When Mary just ascended to the throne, she issued a royal proclamation that she would not compel anyone to repudiate Protestantism. Nevertheless, being a staunch Catholic and not wishing to have heretics in her realm, soon she ordered arrests of leading Protestant churchmen, including John Bradford, Hugh Latimer, and Thomas Cranmer, who had declared Catherine of Aragon’s marriage to King Henry VIII null and void years ago. Despite her initially honorable declarations, it is obvious that Mary resolved to settle old scores with at least Cranmer, who would eventually meet a horrible death at the pyre. Philip’s role in the restoration of Catholicism in the country cannot be diminished. Mary and Philip together presided over a joint session of Parliament, in which reconciliation with Rome after 20 years of division was achieved. By the end of 1554, the Heresy Acts were revived, and numerous Protestants were apprehended and then executed.
One of the main purposes of this marriage for Mary was to give birth to a Catholic heir to the English crown. At first, it seemed that she had successfully conceived, and the pregnancy was confirmed by her physicians. Letters were sent to bishops ordering special prayers for this “good hope of certain succession”. The news was proclaimed across Europe, and Mary was very happy.
Just before Christmas 1555, Queen Mary wrote to Charles V, her father-in-law:
“As for that child which I carry in my belly, I declare it to be alive and with great humility thank God for His great goodness shown to me, praying Him so to guide the fruit of my womb that it may contribute to His glory and honor, and give happiness to the King, my Lord and your son, to Your Majesty, who were my second father in the lifetime of my own father, and are therefore doubly my father, and lastly that it may prove a blessing to the realm.”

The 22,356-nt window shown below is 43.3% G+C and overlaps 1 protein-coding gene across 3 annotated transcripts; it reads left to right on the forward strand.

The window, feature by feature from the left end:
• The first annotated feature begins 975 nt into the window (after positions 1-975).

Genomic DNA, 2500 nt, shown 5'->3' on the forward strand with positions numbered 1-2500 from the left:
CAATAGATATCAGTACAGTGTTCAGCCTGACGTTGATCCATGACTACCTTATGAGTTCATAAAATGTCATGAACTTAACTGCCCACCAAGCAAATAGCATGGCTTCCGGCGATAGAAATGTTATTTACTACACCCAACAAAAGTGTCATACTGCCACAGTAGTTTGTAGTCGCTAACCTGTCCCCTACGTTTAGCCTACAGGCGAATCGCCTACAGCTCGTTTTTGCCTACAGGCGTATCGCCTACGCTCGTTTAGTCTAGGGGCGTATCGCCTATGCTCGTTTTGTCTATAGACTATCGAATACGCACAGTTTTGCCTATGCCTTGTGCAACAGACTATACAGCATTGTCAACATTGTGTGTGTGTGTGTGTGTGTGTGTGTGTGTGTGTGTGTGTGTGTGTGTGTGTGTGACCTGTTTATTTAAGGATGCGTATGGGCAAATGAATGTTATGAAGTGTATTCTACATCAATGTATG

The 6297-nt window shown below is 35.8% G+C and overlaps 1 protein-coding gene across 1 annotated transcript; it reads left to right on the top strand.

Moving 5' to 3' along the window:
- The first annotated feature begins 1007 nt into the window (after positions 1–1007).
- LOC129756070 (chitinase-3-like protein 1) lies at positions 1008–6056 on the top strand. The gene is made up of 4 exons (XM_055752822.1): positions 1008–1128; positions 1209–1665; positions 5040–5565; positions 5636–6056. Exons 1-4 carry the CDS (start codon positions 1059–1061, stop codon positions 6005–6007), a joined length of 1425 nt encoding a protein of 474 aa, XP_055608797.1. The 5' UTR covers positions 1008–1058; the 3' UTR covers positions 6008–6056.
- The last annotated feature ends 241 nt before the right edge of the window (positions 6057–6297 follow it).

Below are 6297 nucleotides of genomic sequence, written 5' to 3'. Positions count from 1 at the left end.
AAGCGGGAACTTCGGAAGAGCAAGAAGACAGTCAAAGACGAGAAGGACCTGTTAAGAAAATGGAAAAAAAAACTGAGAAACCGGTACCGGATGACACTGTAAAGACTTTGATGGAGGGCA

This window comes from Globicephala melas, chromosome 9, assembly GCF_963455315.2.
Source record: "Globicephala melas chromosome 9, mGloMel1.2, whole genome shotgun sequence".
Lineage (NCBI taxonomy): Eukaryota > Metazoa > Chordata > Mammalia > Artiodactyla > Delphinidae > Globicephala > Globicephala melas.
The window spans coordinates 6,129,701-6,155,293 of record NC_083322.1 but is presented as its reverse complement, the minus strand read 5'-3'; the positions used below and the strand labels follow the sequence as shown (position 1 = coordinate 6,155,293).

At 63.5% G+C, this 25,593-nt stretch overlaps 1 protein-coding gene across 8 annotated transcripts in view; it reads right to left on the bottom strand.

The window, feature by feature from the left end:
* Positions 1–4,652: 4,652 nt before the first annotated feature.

Soon Mary went into confinement and made provisions for the birth of the child. On the 30th of April 1555, bells rang out, as if Mary had delivered a prince, but the people’s hopes were empty – the rumors that were spreading through England were not true. The queen did not go into labor, and calculations for the new date of delivery were made. As more weeks passed, it became clear that Mary was not pregnant. Philip was restless, simultaneously being increasingly involved with the war against France. For Mary, embarrassment and humiliation were immeasurable.
Ruy Gómez da Silva wrote:
“All this makes me wonder whether she is with child at all, greatly as I desire the thing to be happily over.”